Americans have long been taught that events such as the notorious My Lai massacre were isolated incidents in the Vietnam War, carried out by just a few "bad apples." But as award-winning journalist and historian Nick Turse demonstrates in this groundbreaking investigation, violence against Vietnamese noncombatants was not at all exceptional during the conflict. Rather, it was pervasive and systematic, the predictable consequence of official orders to "Kill Anything That Moves."
Drawing on more than a decade of research into secret Pentagon archives and extensive interviews with American veterans and Vietnamese survivors, Turse reveals for the first time the workings of a military machine that resulted in millions of innocent civilians killed and wounded--what one soldier called "a My Lai a month."
Devastating and definitive, Kill Anything That Moves finally brings us face-to-face with the truth of a war that haunts America to this day.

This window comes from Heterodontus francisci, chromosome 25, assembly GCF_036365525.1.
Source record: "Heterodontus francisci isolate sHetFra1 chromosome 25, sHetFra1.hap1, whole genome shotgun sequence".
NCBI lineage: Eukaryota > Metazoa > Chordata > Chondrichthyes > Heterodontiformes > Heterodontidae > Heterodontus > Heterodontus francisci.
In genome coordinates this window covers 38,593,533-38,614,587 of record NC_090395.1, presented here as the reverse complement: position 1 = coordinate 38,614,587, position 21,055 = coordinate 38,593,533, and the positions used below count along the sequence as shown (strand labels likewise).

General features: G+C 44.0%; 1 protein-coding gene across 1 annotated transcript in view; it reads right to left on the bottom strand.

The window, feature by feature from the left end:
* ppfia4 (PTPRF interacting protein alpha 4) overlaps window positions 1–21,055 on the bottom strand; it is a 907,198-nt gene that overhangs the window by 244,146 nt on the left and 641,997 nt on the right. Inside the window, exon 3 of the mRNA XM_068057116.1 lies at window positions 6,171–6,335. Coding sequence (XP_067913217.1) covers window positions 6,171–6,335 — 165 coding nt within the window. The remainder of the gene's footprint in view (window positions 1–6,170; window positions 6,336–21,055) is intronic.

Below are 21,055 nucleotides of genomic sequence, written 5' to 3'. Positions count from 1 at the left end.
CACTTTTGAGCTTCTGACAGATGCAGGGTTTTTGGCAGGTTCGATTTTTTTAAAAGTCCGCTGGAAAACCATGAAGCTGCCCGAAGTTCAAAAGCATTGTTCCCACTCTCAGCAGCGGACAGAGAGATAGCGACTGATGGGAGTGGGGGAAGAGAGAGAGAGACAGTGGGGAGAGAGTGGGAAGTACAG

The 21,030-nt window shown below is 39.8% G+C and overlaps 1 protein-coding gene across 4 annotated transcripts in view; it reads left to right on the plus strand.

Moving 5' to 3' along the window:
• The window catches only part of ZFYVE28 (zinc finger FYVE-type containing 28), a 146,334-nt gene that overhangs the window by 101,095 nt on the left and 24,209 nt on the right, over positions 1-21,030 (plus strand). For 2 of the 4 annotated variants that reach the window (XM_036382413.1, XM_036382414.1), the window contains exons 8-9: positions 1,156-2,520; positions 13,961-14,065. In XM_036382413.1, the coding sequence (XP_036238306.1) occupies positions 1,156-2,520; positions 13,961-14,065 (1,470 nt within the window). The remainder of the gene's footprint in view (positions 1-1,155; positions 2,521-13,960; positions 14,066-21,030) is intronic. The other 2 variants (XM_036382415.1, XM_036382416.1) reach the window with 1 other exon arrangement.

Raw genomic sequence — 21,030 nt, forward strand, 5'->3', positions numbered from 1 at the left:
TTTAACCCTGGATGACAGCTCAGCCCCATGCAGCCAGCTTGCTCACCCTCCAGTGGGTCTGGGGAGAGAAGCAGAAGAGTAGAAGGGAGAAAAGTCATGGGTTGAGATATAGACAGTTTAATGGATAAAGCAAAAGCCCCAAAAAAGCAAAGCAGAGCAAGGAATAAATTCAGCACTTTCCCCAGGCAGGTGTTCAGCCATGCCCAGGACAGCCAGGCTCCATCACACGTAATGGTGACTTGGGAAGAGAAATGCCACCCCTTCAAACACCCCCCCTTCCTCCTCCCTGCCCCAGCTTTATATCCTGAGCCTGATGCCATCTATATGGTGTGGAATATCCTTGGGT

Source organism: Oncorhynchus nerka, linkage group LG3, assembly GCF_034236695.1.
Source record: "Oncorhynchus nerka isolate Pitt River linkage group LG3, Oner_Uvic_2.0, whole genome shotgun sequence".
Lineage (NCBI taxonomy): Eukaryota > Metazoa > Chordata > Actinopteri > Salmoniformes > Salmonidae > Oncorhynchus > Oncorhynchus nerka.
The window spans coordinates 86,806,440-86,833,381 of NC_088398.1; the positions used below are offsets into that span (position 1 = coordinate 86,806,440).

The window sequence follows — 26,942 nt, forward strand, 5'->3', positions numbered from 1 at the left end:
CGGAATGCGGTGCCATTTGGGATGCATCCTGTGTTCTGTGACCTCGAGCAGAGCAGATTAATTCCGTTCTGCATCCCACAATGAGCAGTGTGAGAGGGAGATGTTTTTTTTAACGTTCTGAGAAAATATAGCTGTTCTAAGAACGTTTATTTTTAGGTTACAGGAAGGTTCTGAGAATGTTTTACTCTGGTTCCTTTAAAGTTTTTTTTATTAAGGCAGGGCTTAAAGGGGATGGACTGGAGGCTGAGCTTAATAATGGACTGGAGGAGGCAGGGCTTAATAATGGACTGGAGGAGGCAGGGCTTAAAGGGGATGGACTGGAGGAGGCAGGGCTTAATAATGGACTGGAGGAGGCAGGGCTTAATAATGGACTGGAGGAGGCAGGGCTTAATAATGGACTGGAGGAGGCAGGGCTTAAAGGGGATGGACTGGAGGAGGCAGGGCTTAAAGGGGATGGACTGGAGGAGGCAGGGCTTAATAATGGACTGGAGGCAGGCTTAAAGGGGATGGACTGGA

Nick Turse, an award-winning journalist and historian, is the author of The Complex and the research director for the Nation Institute's TomDispatch.com. His work has appeared in the Los Angeles Times, the San Francisco Chronicle, and The Nation. Turse's investigations of US war crimes in Vietnam have gained him a Ridenhour Prize for Reportorial Distinction, a Guggenheim Fellowship, and a fellowship at Harvard University's Radcliffe Institute for Advanced Study. He lives near New York City.
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